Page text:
Even When Mitt Romney Wins, He Loses
Supposed frontrunner’s pair of wins this week need to happen again on Super Tuesday.
If you’ve been following along this week, you already know that former Massachusetts governor Mitt Romney came out ahead of opponent Rick Santorum in a pair of primaries in Arizona and Michigan on Tuesday.
Santorum spins Romney’s narrow victory in Michigan as a non-win, or rather an omen for his chances in Super Tuesday contests next week. Because Romney won by just a three percentage points, he and Santorum will split the state’s 30 delegates.
Santorum liked that news so much; he nearly sung it to reporters yesterday:
(You can stop listening to that at about 1:11. You more than get the point after he giddily repeats himself about three times.)
Neither Romney nor Santorum is wrong to talk up the importance of next week’s Super Tuesday contest. On the outset, Santorum is set to have a less than impressive week. Romney still has a better ground organization than Santorum and can outspend him where it counts.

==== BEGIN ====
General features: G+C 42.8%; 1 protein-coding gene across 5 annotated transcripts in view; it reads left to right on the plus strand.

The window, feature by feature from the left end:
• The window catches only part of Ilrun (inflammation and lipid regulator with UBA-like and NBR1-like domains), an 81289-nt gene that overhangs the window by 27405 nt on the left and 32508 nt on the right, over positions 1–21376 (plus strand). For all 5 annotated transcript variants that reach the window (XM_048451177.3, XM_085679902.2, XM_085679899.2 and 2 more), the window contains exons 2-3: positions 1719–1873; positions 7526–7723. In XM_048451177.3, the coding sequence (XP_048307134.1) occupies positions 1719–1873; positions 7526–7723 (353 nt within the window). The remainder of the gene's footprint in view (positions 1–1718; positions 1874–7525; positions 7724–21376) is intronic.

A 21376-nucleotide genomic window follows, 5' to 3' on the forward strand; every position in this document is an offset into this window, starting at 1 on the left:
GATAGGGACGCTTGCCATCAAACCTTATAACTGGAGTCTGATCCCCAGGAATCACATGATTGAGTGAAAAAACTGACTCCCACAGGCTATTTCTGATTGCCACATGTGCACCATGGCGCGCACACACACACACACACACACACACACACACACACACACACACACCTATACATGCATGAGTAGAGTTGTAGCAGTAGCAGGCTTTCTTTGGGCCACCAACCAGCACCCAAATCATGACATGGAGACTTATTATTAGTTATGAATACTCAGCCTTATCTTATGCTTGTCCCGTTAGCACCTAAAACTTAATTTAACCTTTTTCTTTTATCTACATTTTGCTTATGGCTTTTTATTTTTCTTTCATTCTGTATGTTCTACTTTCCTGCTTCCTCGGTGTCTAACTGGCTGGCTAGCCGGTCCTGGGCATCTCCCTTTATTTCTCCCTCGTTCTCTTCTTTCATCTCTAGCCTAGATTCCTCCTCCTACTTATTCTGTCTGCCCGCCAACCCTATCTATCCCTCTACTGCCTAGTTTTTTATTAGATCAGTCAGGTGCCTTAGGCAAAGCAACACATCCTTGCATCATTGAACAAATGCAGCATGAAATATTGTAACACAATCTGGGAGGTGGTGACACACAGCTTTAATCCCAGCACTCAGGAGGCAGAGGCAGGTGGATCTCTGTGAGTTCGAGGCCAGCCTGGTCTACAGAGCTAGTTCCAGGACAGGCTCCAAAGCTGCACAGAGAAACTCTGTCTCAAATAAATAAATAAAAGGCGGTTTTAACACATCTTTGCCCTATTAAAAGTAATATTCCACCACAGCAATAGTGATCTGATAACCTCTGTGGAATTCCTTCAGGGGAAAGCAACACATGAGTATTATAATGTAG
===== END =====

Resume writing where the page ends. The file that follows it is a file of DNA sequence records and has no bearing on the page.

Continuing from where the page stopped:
Former House Speaker Newt Gingrich is also expected to do better than he’s done in the last three or four contests. He’s projected to win his home state of Georgia, a requirement both he and Santorum have professed to be a marker of electability.
There are 437 delegates up for grabs next Tuesday night. Analysts predict the contest results won’t change the number of candidates in the race. Romney’s primary wins, as the supposed frontrunner, have not been decisive enough.
It’s likely to be a knockdown, drag out well into the spring. With the next debate not schedule to happen for nearly three weeks, candidates will have to rely on stump speeches, town halls and rallies in states that they’ve put resources into.
One thing is clear; if Romney doesn’t have an impressive Super Tuesday, party leaders and voters will not forget it come this summer’s nominating convention.